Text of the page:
Crime Beat

NEW YORK (WABC) -- A new report is calling into question the legality of the NYPD's Stop and Frisk policy.
 
The study by a Columbia University law professor makes the claim that the highly-touted crime fighting tool is based on race, not crime. It's a rather damning report that challenges the NYPD's claims that stopping and frisking hundreds of thousands of people every year is constitutional. The findings claim the practice is actually targeting blacks and Latinos and yields few results. To the NYPD, Its "Stop and Frisk" practice is one of its greatest crime fighting tools.
 
To many of those stopped, it seems like racial profiling. Now, a new report by a Columbia University Law Professor finds race may drive the policy. Professor Jeffrey Fagan analyzed 2.7 million stops made during a 6 year period and found police "often used race in lieu of reasonable suspicion" to make the stops. 7% of the time, data he says, shows police had no legal justification for the stops. 24% of the time, the stops lacked enough details to assess whether they were constitutional. "That's a huge problem and means hundreds of thousands of people are having their rights violated," said Darius Charney, of the Center for Constitutional Rights.

1,000s of NYC Stop-&-Frisks Unjustified, Law Prof Finds; City Argues He Was Paid $375/Hour to Say So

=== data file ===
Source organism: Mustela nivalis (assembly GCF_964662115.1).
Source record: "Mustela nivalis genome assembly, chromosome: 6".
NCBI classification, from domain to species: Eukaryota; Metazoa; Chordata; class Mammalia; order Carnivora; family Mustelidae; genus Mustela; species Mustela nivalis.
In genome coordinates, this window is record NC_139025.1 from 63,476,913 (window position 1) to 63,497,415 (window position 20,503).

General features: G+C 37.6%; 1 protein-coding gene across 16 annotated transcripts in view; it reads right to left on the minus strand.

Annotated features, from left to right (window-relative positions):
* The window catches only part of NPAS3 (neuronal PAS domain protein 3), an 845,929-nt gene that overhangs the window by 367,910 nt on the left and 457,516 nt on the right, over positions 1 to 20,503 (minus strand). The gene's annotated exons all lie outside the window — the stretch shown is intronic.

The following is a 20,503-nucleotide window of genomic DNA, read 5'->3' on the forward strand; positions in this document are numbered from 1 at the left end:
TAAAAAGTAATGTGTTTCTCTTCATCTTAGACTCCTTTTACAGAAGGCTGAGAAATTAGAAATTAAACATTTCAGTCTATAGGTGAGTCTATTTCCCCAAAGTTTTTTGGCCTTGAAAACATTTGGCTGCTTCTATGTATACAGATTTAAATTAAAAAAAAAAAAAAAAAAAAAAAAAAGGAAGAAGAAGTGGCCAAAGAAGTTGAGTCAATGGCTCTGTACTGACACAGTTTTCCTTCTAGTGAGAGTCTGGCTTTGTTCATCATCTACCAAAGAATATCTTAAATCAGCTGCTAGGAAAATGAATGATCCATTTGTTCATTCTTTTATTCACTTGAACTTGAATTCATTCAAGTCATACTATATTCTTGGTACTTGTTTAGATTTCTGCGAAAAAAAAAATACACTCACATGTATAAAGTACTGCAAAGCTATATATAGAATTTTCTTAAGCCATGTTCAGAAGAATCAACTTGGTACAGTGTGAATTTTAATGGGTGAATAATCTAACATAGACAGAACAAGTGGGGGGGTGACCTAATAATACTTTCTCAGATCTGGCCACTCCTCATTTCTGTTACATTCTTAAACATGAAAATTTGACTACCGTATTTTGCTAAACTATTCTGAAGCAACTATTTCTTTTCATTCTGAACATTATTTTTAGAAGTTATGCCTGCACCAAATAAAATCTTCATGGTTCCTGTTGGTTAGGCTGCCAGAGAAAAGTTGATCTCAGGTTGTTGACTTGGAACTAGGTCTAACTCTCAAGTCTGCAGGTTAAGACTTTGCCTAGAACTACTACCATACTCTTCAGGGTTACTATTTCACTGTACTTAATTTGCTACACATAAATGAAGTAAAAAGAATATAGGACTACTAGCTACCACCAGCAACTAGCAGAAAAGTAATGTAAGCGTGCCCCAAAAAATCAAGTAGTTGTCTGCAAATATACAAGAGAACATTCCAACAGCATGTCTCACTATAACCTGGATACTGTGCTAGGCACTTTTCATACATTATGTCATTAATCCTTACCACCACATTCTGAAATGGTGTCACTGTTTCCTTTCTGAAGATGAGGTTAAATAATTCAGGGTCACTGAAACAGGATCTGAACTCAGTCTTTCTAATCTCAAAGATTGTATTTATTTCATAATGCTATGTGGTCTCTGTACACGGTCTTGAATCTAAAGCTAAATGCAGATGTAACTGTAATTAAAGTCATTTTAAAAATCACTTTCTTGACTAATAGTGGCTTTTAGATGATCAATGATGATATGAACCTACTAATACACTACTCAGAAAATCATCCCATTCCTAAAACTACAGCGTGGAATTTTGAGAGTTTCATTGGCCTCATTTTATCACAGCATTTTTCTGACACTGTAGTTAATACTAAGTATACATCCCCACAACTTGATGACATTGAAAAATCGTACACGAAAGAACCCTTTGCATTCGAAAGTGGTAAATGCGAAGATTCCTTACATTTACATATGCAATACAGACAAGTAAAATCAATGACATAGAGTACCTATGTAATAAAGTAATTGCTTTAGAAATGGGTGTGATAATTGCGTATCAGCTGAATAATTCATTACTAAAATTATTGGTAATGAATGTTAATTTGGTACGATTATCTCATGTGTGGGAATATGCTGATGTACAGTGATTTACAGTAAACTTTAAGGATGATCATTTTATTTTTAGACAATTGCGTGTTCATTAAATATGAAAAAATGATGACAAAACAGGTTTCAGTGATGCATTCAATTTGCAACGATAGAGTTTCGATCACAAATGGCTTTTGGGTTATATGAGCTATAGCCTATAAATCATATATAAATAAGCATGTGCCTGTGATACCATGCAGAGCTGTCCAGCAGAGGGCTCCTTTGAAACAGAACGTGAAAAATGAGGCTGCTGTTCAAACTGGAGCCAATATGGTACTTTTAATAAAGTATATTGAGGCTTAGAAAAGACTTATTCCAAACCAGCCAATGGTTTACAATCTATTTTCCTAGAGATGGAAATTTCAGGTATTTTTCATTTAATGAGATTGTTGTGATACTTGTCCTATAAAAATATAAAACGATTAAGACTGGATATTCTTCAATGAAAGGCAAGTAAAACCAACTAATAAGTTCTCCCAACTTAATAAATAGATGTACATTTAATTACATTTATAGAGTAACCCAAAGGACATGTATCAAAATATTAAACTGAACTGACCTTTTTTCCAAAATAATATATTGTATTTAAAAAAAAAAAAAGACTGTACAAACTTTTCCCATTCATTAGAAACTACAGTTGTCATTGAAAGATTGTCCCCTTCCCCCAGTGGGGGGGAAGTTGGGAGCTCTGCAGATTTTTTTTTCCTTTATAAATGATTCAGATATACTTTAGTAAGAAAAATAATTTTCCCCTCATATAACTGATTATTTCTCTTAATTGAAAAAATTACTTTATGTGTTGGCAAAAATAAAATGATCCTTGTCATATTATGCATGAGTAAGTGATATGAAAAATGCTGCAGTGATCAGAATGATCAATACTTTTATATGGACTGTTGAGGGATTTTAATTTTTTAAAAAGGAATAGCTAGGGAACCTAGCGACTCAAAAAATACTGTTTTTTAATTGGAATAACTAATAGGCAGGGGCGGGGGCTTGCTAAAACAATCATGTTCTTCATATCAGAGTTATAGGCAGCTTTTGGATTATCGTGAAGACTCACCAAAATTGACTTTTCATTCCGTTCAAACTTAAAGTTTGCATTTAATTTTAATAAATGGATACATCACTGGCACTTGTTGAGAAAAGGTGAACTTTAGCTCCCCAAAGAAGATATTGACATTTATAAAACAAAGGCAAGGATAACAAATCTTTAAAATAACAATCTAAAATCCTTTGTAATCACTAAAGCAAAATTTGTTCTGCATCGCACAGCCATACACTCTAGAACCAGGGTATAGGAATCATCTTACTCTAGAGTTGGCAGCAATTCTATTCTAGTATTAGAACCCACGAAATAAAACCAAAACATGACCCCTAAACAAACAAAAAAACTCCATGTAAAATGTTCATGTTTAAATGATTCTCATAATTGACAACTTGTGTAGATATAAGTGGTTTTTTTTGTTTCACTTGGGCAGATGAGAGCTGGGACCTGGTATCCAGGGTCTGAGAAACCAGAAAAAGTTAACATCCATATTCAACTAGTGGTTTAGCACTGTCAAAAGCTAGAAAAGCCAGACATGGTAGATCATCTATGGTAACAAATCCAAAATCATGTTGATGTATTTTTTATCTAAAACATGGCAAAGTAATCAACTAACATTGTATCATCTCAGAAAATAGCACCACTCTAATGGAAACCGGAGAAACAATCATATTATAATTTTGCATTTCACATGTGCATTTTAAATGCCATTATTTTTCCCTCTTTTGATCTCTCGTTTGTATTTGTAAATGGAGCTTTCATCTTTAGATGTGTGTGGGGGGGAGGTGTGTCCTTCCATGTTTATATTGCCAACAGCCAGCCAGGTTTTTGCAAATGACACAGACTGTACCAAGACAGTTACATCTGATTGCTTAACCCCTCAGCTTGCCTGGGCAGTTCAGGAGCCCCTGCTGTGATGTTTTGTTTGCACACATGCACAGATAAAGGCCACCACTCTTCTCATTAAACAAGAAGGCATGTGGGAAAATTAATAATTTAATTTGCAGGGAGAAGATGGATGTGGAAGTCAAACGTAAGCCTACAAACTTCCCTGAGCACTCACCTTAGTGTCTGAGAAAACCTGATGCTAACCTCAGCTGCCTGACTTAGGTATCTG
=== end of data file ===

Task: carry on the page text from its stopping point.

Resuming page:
By Martha Neil — Wednesday, October 27th, 2010 ‘The ABA Journal’ / Chicago, IL 
 
Tens of thousands of New Yorkers have been stopped and frisked without adequate, documented legal justification over the past six years, a Columbia University law professor says in a study conducted for an ongoing civil rights case. In a report written for the Center for Constitutional Rights, professor Jeffrey Fagan also cites racial profiling as a common problem underlying many of the unnecessary stops, reports the New York Times. 
 
However, the city's police commissioner, Raymond Kelly, contends that the racial characteristics of those stopped correlates with the racial characteristics of suspects. He also says the professor was paid to come up with a study that put the New York Police Department, which is being sued by the Center for Constitutional Rights, in a bad light, the newspaper reports.

By AL BAKER and RAY RIVERA — Wednesday, October 27th, 2010 ‘The New York Times’